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Xhosa Tradition Inspires DUT’s Best Range on Show

Xhosa Tradition Inspires DUT’s Best Range on Show

Choosing the 2016 DUT Fashion Show’s Best Range on Show winner proved to be a difficult task for the array of judges who had to look at whose range best fitted the post-apocalyptic scenario with a multi-cultural ethos, simplistic, sustainable and beyond the gender bias.

Despite the challenge, Nivadni Sewnath scooped the Best Range on Show award, beating 20 candidates who had made it to the finale, with her Abakwetha collection which, according to her artist statement, “is an After Earth journey informed by the Abakhwetha blanket sgnoifying a return to our roots After Earth”. Ulwaluko, traditional circumcision and initiation into manhood, is an ancient initiation rite practised by the the Xhosa people. The ritual is traditionally intended as a teaching institution, to prepare young males for the responsibilities of manhood.Therefore, initiates are called abakhwetha in IsiXhosa; aba meaning “a group” and kwetha meaning “to learn”.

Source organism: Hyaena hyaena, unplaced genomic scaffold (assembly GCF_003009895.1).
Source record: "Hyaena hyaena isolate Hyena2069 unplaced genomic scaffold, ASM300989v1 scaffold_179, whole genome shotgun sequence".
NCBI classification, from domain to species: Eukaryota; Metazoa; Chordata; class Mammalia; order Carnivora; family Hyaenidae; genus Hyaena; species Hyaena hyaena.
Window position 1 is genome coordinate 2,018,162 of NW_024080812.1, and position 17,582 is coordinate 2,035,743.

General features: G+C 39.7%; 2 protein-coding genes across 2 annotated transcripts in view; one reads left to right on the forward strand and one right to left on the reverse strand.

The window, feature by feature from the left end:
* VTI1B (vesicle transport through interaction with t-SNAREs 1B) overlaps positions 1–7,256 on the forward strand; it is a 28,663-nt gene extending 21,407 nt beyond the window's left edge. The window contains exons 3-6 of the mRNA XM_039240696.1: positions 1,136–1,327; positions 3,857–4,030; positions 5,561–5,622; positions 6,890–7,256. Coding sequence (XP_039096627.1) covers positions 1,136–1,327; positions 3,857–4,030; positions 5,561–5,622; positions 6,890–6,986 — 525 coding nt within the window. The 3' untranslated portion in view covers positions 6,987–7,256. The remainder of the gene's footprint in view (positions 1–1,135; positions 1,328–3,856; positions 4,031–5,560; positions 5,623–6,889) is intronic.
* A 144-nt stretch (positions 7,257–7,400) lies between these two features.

Themed: After Earth, the annual DUT Fashion Show, hosted by the University’s Fashion and Textiles Department, was held on Friday night (30 September) at the DUT Fred Crookes Sports Centre, Steve Biko Campus. Themed: After Earth, this year’s Show challenged 35 Fashion and Textiles students to explore their own vision of our next world through their respective fashion ranges.

Upon hearing the news of her win, a shocked Sewnath could not believe it as she had never won anything in her life before. “All I can say is that it involved a lot of hard work as I had to dip-dye the garments, stockings, insert the pins and ensure the masks correlated with each garment,” she said.

Her passion for Xhosa culture, especially the usage of the Xhosa initiation blanket to keep young men warm when they go to the mountain during the Xhosa tradition of Abakwetha, is what drove her to do more research into the tradition as well as give her direction as to how best to use her research material into the form of her award-winning garments. “I wanted something African and the Xhosa culture immediately caught my eye so I went ahead with it,” she said.

Besides looking at completing her BTech studies in Fashion and Textiles at DUT, Sewnath hopes to also use her fashion flair to give back to the community by sharing her skills with other creative and aspiring community fashion talents. She hopes to also look into opening up her own fashion brand in time to come.

– Waheeda Peters

Pictured: Nivadni Sewnath wins Best range for her Abakwetha collection that emphasised a Xhosa initiation ceremony through the cultural roots of blood and pain.

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